Effect of NSAIDs on Bone Healing Rates: A Meta-analysis

Benjamin M. Wheatley*, Kyle E. Nappo, Daniel L. Christensen, Ann M. Holman, Daniel I. Brooks, Benjamin K. Potter

*Corresponding author for this work

Research output: Contribution to journalArticlepeer-review

112 Scopus citations

Abstract

Introduction: NSAIDs inhibit osteogenesis and may result in delayed union or nonunion. The purpose of this meta-analysis was to determine whether their use leads to delayed union or nonunion. Methods: We systematically reviewed the literature reporting the effect of NSAIDs on bone healing. We included studies of pediatric and adult patients NSAID exposure and healing bone. The outcomes of interest were delayed union, nonunion, or pseudarthrosis with at least six months of follow-up. A maximum likelihood random-effects model was used to conduct meta-analysis and meta-regression. Results: NSAID exposure increased delayed union or nonunion (odds ratio [OR], 2.07; confidence interval [CI], 1.19 to 3.61). No effect was noted in pediatrics (OR, 0.58; CI, 0.27 to 1.21) or low dose/short duration of exposure (OR, 1.68; CI, 0.63 to 4.46). Conclusion: Analysis of the literature indicates a negative effect of NSAIDs on bone healing. In pediatric patients, NSAIDs did not have a significant effect. The effect may be dose or time dependent because low-dose/short-duration exposure did not affect union rates.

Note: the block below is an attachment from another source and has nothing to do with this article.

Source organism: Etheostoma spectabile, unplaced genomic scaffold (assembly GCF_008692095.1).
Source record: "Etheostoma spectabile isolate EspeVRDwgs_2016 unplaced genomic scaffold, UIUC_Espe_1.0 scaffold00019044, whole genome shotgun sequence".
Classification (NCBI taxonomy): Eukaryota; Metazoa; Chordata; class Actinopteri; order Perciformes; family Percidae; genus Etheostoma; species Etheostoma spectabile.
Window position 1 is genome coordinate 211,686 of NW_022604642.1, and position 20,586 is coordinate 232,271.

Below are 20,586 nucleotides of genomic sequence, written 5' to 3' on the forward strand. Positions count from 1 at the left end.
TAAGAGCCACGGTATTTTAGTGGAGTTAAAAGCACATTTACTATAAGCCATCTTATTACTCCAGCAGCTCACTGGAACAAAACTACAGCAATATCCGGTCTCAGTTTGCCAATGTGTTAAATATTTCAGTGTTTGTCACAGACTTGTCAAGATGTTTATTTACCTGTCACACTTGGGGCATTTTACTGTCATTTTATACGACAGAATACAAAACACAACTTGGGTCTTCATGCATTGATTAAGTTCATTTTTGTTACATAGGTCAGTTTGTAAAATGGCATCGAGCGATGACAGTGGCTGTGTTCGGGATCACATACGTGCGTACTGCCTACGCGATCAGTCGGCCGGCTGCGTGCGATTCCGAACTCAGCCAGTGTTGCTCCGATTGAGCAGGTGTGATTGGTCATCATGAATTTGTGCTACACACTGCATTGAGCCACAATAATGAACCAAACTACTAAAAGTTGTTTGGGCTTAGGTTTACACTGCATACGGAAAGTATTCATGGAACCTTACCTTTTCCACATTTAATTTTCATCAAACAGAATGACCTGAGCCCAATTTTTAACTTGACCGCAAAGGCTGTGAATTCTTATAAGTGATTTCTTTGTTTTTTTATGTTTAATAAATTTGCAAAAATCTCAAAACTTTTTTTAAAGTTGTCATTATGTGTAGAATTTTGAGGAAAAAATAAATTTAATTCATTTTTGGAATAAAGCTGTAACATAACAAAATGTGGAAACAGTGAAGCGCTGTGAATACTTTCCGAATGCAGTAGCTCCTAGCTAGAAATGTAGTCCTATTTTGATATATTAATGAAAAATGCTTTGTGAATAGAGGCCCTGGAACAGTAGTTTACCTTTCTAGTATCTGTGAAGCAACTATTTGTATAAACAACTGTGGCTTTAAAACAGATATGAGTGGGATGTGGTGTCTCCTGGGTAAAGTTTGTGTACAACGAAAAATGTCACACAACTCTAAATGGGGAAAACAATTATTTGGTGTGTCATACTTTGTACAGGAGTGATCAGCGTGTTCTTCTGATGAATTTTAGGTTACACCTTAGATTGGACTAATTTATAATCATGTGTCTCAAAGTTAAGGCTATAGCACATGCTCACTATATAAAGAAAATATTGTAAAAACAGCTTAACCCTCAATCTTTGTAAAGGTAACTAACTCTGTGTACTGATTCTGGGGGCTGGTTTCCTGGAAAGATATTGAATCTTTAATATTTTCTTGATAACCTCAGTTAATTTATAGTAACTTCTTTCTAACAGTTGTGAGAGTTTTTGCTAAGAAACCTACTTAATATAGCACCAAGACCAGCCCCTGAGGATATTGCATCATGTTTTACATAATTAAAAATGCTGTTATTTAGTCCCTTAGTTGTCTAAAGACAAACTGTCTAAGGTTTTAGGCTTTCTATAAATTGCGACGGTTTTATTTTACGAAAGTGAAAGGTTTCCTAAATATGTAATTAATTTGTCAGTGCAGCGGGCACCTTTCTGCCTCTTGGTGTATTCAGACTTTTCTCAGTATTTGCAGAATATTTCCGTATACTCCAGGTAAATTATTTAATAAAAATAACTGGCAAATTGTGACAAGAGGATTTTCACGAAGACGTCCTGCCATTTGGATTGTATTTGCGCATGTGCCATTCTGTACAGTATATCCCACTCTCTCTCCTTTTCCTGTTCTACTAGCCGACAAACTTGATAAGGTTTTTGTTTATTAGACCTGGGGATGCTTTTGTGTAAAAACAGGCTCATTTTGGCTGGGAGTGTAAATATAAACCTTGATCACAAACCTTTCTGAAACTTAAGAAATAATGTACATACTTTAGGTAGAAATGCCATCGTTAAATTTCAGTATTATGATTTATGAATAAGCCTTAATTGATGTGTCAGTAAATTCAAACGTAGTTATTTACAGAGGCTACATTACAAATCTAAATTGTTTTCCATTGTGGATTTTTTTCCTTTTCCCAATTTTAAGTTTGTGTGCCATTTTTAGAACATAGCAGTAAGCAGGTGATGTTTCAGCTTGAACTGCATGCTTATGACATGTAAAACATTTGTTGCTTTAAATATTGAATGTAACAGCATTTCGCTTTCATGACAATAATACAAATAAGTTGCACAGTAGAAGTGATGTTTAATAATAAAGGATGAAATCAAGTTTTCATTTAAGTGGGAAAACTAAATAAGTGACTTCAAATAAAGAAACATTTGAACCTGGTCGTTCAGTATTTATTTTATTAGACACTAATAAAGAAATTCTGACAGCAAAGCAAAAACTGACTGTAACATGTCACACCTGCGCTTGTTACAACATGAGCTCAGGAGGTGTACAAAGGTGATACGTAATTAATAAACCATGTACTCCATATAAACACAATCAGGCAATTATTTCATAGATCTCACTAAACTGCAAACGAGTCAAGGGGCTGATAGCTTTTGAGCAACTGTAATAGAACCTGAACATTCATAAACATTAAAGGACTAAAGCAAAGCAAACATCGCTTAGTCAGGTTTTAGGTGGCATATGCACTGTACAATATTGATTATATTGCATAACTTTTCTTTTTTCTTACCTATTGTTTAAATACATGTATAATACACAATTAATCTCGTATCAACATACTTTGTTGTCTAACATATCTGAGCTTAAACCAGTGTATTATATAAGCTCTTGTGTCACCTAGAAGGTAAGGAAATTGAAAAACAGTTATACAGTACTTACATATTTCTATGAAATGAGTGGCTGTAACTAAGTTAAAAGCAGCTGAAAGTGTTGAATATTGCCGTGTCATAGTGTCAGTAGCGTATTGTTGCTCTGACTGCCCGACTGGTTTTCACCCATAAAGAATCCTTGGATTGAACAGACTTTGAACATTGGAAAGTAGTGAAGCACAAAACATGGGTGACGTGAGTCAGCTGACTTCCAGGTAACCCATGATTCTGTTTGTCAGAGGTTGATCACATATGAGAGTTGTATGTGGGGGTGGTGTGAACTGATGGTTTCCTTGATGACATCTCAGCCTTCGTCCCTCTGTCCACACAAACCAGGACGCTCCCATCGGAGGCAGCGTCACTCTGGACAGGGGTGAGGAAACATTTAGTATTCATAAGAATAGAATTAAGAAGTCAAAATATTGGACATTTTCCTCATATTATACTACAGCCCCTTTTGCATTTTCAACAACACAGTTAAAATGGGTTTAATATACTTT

Original languageEnglish
Pages (from-to)E330-E336
JournalThe Journal of the American Academy of Orthopaedic Surgeons
Volume27
Issue number7
DOIs
StatePublished - 1 Apr 2019
Externally publishedYes

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